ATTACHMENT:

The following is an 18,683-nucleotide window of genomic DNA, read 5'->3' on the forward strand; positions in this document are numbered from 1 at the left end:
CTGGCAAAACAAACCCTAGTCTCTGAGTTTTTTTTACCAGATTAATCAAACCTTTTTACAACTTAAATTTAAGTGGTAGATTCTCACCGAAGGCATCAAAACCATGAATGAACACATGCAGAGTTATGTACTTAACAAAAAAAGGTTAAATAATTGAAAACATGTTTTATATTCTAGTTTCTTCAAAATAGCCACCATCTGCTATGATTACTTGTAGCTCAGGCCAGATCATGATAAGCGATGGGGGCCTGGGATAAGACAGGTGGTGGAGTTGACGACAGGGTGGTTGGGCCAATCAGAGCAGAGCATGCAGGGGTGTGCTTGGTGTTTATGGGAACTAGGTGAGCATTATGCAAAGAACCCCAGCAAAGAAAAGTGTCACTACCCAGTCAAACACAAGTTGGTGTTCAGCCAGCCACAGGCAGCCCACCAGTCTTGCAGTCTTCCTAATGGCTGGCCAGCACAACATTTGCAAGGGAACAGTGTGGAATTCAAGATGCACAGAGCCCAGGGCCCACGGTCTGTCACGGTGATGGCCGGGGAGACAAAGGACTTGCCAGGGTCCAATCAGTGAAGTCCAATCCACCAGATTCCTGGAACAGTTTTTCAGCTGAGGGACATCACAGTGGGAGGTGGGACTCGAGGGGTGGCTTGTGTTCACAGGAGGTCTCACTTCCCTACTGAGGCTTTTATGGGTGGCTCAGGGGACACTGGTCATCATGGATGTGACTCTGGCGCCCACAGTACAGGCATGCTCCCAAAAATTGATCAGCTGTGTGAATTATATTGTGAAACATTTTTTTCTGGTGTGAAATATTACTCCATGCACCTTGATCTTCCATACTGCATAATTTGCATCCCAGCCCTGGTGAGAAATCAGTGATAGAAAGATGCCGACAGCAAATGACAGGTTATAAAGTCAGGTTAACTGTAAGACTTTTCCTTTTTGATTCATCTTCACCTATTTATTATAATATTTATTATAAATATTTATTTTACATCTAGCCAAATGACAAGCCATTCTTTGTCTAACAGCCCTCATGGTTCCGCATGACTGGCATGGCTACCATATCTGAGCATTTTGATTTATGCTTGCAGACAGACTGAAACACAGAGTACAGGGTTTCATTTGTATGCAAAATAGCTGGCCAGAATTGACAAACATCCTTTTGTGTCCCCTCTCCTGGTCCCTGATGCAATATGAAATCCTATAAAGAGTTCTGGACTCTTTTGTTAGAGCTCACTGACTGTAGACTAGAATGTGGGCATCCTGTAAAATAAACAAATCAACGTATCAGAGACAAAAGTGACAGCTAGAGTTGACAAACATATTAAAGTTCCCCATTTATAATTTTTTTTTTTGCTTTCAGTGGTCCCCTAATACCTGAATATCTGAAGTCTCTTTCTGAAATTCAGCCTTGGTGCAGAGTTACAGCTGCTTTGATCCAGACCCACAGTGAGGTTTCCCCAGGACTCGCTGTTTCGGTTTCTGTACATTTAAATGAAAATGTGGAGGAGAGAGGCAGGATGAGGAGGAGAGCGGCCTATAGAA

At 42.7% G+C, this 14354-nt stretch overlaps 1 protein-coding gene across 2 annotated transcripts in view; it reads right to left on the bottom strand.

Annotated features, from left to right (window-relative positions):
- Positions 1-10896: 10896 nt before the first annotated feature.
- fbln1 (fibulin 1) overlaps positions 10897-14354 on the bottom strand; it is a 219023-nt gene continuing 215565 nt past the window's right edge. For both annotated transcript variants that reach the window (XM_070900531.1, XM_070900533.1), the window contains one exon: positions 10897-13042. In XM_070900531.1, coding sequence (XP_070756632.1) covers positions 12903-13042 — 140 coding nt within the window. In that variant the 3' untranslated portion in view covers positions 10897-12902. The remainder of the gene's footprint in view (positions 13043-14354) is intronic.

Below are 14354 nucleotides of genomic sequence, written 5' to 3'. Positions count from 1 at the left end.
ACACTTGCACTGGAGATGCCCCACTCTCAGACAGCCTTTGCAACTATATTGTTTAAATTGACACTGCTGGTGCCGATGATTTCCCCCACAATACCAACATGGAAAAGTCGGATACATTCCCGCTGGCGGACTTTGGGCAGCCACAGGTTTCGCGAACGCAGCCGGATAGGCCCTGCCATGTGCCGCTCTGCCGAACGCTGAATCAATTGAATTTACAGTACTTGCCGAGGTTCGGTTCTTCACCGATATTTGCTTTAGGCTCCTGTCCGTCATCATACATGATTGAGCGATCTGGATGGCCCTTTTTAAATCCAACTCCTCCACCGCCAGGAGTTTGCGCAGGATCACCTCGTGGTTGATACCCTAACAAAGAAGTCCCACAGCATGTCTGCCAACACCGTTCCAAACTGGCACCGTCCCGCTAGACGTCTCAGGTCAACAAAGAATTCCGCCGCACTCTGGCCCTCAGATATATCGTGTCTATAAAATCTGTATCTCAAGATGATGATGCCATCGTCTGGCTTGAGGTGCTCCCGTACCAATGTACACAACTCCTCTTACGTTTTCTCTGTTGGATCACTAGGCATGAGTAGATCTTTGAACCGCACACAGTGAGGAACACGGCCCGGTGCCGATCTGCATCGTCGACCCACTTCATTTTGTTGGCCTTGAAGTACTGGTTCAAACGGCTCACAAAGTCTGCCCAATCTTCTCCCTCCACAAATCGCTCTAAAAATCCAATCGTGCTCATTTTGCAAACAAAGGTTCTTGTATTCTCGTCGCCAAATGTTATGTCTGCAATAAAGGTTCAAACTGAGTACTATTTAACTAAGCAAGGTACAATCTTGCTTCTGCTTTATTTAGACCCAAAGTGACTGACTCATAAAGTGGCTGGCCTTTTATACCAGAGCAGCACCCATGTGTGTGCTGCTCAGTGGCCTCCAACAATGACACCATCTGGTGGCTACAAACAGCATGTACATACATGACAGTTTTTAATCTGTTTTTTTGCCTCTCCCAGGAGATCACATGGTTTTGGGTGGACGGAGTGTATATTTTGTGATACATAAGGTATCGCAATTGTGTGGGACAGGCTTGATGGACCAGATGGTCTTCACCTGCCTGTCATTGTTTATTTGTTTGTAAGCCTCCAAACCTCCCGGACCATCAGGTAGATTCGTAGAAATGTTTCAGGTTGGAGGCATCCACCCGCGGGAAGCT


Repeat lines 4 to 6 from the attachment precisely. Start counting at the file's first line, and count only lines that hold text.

Annotated features, from left to right (window-relative positions):
- Positions 1-10896: 10896 nt before the first annotated feature.
- fbln1 (fibulin 1) overlaps positions 10897-14354 on the bottom strand; it is a 219023-nt gene continuing 215565 nt past the window's right edge. For both annotated transcript variants that reach the window (XM_070900531.1, XM_070900533.1), the window contains one exon: positions 10897-13042. In XM_070900531.1, coding sequence (XP_070756632.1) covers positions 12903-13042 — 140 coding nt within the window. In that variant the 3' untranslated portion in view covers positions 10897-12902. The remainder of the gene's footprint in view (positions 13043-14354) is intronic.